On This Page
ToxFAQsTM for Strontium
This fact sheet answers the most frequently asked health questions about strontium. For more information, call the ATSDR Information Center at 1-800-232-4636. This fact sheet is one in a series of summaries about hazardous substances and their health effects. It is important you understand this information because this substance may harm you. The effects of exposure to any hazardous substance depend on the dose, the duration, how you are exposed, personal traits and habits, and whether other chemicals are present.
Exposure to stable or radioactive strontium occurs from ingesting contaminated food or drinking water or breathing contaminated air. In children, high levels of stable strontium can impair bone growth. High levels of radioactive strontium can cause anemia or cancer. Strontium has been found in at least 102 of the 1,636 National Priority List sites identified by the Environmental Protection Agency.
What is strontium?
Strontium is a naturally occurring element found in rocks, soil, dust, coal, and oil. Naturally occurring strontium is not radioactive and is either referred to as stable strontium or strontium. Strontium in the environment exists in four stable isotopes, 84Sr (read as strontium eighty-four), 86Sr, 87Sr, 88Sr.
Strontium compounds are used in making ceramics and glass products, pyrotechnics, paint pigments, fluorescent lights, and medicines.
Strontium can also exist as several radioactive isotopes; the most common is 90Sr. 90Sr is formed in nuclear reactors or during the explosion of nuclear weapons. Radioactive strontium generates beta particles as it decays. One of the radioactive properties of strontium is half-life, or the time it takes for half of the isotope to give off its radiation and change into another substance. The half-life of 90Sr is 29 years.
What happens to strontium when it enters the environment?
- In air, strontium is present as dust, which eventually settles over land and water.
- Some strontium compounds dissolve in water.
- Some strontium compounds in soil can dissolve in water and move deeper in the soil to underground water.
- Radioactive decay and decontamination are the only ways of decreasing the amount of 90Sr in the environment.
How might I be exposed to strontium?
- You can be exposed to low levels of stable strontium and radioactive strontium by breathing air, eating food, or drinking water.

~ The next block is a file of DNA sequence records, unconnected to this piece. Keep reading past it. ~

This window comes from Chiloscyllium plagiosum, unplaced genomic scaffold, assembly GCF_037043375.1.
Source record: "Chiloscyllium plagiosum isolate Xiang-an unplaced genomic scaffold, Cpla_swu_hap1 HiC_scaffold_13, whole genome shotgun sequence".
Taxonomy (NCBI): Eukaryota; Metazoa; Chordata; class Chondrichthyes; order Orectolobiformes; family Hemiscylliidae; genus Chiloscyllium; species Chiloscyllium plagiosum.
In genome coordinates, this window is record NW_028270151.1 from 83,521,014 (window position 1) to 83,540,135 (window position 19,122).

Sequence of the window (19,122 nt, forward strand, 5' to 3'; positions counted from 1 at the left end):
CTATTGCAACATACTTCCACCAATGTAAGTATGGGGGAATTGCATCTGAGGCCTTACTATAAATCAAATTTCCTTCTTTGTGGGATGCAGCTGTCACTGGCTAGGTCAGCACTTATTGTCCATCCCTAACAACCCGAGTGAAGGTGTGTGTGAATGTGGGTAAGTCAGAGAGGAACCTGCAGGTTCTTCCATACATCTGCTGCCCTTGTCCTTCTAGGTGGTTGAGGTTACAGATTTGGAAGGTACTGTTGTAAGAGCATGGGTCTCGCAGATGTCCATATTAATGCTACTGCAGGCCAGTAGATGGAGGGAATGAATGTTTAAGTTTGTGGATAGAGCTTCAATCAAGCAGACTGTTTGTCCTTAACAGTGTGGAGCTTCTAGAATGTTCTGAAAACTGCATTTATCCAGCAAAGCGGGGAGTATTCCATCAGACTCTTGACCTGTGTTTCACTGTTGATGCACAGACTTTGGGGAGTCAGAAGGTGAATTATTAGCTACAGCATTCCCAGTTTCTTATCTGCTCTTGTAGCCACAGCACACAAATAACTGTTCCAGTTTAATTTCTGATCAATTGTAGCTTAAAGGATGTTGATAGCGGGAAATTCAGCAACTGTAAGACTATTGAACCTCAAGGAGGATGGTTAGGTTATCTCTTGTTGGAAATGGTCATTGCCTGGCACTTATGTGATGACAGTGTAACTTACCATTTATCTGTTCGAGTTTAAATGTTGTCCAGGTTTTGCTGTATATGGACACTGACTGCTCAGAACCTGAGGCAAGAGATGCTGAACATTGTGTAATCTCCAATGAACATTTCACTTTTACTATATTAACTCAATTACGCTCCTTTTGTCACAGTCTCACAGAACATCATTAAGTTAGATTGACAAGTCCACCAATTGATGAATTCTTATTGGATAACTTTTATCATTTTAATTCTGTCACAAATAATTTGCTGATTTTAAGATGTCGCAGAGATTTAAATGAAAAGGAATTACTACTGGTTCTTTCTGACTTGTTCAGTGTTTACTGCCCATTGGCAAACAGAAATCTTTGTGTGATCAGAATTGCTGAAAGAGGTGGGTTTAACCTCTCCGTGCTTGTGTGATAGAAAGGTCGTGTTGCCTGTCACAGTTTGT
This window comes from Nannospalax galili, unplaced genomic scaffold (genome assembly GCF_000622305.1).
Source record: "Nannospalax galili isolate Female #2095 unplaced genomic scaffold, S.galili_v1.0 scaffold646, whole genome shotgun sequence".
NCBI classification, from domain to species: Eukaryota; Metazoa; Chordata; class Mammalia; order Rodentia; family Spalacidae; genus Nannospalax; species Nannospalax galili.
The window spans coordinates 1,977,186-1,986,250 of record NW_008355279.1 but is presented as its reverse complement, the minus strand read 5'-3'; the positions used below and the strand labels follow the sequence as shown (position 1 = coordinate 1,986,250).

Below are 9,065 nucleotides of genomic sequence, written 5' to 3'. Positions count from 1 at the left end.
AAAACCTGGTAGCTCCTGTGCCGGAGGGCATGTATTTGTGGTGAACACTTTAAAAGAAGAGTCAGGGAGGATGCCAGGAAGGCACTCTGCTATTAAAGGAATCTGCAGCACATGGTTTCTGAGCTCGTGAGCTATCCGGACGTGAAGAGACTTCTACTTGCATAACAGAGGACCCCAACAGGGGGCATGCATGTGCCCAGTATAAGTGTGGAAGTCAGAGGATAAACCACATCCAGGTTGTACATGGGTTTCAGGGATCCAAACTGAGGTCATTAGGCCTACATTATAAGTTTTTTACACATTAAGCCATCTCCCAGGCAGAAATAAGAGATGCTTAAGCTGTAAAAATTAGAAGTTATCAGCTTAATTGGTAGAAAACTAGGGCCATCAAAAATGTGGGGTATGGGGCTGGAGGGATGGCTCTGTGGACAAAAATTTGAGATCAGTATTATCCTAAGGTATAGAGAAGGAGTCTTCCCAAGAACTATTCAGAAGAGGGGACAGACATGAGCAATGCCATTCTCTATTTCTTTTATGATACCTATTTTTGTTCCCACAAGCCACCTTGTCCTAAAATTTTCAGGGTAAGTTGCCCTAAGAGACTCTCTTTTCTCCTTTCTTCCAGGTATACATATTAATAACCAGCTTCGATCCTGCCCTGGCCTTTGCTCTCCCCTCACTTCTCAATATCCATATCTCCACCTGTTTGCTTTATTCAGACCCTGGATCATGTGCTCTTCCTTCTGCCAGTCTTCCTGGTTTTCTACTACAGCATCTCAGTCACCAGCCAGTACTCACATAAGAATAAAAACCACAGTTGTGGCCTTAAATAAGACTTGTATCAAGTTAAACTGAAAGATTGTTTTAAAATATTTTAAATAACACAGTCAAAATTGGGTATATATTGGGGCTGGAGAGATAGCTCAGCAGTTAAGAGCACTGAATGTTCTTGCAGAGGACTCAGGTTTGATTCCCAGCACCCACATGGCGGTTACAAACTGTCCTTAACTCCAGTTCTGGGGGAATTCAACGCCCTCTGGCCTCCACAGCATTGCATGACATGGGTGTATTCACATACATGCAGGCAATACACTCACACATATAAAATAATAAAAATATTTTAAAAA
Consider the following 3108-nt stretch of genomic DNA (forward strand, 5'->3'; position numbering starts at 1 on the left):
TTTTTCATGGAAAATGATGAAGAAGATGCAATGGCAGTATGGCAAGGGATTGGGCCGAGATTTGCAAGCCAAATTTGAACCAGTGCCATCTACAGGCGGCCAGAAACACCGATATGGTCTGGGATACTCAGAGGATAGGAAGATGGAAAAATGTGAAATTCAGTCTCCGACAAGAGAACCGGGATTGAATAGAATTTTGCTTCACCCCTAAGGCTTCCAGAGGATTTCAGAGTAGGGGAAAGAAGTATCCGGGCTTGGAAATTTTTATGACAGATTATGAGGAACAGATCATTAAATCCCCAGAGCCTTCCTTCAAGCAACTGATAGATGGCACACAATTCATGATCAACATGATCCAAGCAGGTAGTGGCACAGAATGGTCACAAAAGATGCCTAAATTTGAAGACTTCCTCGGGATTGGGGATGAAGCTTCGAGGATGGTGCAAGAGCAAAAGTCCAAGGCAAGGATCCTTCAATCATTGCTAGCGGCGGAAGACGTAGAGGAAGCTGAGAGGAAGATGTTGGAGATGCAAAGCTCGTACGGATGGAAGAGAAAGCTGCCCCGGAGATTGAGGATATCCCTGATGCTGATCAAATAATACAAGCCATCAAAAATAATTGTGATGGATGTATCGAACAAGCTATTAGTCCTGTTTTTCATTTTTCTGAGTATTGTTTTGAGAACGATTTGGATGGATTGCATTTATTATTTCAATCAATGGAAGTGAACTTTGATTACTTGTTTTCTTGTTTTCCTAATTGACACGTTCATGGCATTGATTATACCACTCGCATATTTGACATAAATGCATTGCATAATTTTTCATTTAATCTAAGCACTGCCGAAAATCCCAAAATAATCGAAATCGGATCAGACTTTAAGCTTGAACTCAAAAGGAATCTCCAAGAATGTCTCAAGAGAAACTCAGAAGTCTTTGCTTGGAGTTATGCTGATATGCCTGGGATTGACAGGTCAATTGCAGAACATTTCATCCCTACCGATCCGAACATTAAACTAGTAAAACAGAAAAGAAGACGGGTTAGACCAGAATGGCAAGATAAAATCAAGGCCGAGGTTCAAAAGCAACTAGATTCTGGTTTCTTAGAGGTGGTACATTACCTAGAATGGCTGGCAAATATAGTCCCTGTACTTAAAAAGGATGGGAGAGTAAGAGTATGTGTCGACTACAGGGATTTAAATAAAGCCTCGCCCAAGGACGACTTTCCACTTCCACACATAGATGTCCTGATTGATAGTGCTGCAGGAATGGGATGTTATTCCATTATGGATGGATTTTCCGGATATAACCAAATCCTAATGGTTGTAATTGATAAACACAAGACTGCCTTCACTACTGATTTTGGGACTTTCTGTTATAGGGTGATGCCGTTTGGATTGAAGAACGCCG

- Food and drinking water are the largest sources of exposure to strontium.
- You can be exposed to radioactive strontium if you eat food that was grown in contaminated soil, or if you come near a source of radioactive strontium.
How can strontium affect my health?
Exposure to low levels of stable strontium has not been shown to affect adult health, but may harm children (see following section).
Breathing or ingesting low levels of radioactive strontium have not been shown to affect health. High levels of radioactive strontium can damage bone marrow and cause anemia and prevent the blood from clotting properly.
How likely is strontium to cause cancer?
The only stable strontium compound that may cause cancer is strontium chromate, but this is due to chromium not strontium.
Exposure to high levels of radioactive strontium may cause cancer. Leukemia has been seen in humans exposed to relatively large amounts of radioactive strontium. Leukemia and cancers of the bone, nose, lung, and skin have also been seen in laboratory animals.
The International Agency for Research on Cancer (IARC) has determined that radioactive strontium is a human carcinogen.
How can strontium affect children?
We do not know if exposure to strontium will result in birth defects or other developmental effects in people. Birth defects have been observed in animals exposed to radioactive strontium.
Exposure to high levels of stable strontium can result in impaired bone growth in children.